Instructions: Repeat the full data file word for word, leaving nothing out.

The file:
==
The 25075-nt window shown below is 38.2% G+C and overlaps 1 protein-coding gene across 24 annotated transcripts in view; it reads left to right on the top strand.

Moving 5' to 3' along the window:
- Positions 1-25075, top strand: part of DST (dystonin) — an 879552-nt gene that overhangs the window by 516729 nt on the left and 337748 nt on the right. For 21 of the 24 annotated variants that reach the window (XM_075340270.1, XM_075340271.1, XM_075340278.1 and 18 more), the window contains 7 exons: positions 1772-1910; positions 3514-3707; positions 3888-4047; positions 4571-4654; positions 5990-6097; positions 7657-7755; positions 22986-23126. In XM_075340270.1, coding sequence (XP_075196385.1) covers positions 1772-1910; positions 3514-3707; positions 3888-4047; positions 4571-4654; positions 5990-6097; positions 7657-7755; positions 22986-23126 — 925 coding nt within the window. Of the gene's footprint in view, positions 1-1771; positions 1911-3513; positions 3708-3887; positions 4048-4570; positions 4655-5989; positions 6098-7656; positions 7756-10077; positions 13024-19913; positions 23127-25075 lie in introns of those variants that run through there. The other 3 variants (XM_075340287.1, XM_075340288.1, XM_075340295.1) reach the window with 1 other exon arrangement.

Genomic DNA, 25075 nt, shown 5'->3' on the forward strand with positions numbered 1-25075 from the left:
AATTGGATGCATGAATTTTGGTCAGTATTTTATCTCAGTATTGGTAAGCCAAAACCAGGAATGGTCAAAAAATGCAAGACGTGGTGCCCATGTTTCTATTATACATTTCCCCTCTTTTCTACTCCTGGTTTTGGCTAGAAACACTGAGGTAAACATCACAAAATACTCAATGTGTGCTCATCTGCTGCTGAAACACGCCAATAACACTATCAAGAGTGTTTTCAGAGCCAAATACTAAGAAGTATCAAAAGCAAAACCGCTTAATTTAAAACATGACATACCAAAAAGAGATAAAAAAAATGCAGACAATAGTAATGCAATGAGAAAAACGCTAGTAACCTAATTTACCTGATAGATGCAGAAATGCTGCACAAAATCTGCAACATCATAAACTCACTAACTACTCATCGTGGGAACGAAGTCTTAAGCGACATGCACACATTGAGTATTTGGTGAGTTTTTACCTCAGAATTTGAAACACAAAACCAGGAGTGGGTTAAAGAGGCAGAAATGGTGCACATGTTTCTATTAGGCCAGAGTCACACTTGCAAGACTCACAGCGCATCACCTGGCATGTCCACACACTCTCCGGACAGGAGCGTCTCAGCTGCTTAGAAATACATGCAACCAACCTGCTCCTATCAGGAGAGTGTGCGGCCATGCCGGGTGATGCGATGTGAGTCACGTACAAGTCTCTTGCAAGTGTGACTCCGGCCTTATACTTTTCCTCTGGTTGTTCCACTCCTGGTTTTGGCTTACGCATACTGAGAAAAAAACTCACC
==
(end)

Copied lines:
The 25075-nt window shown below is 38.2% G+C and overlaps 1 protein-coding gene across 24 annotated transcripts in view; it reads left to right on the top strand.

Moving 5' to 3' along the window:
- Positions 1-25075, top strand: part of DST (dystonin) — an 879552-nt gene that overhangs the window by 516729 nt on the left and 337748 nt on the right. For 21 of the 24 annotated variants that reach the window (XM_075340270.1, XM_075340271.1, XM_075340278.1 and 18 more), the window contains 7 exons: positions 1772-1910; positions 3514-3707; positions 3888-4047; positions 4571-4654; positions 5990-6097; positions 7657-7755; positions 22986-23126. In XM_075340270.1, coding sequence (XP_075196385.1) covers positions 1772-1910; positions 3514-3707; positions 3888-4047; positions 4571-4654; positions 5990-6097; positions 7657-7755; positions 22986-23126 — 925 coding nt within the window. Of the gene's footprint in view, positions 1-1771; positions 1911-3513; positions 3708-3887; positions 4048-4570; positions 4655-5989; positions 6098-7656; positions 7756-10077; positions 13024-19913; positions 23127-25075 lie in introns of those variants that run through there. The other 3 variants (XM_075340287.1, XM_075340288.1, XM_075340295.1) reach the window with 1 other exon arrangement.

Genomic DNA, 25075 nt, shown 5'->3' on the forward strand with positions numbered 1-25075 from the left:
AATTGGATGCATGAATTTTGGTCAGTATTTTATCTCAGTATTGGTAAGCCAAAACCAGGAATGGTCAAAAAATGCAAGACGTGGTGCCCATGTTTCTATTATACATTTCCCCTCTTTTCTACTCCTGGTTTTGGCTAGAAACACTGAGGTAAACATCACAAAATACTCAATGTGTGCTCATCTGCTGCTGAAACACGCCAATAACACTATCAAGAGTGTTTTCAGAGCCAAATACTAAGAAGTATCAAAAGCAAAACCGCTTAATTTAAAACATGACATACCAAAAAGAGATAAAAAAAATGCAGACAATAGTAATGCAATGAGAAAAACGCTAGTAACCTAATTTACCTGATAGATGCAGAAATGCTGCACAAAATCTGCAACATCATAAACTCACTAACTACTCATCGTGGGAACGAAGTCTTAAGCGACATGCACACATTGAGTATTTGGTGAGTTTTTACCTCAGAATTTGAAACACAAAACCAGGAGTGGGTTAAAGAGGCAGAAATGGTGCACATGTTTCTATTAGGCCAGAGTCACACTTGCAAGACTCACAGCGCATCACCTGGCATGTCCACACACTCTCCGGACAGGAGCGTCTCAGCTGCTTAGAAATACATGCAACCAACCTGCTCCTATCAGGAGAGTGTGCGGCCATGCCGGGTGATGCGATGTGAGTCACGTACAAGTCTCTTGCAAGTGTGACTCCGGCCTTATACTTTTCCTCTGGTTGTTCCACTCCTGGTTTTGGCTTACGCATACTGAGAAAAAAACTCACC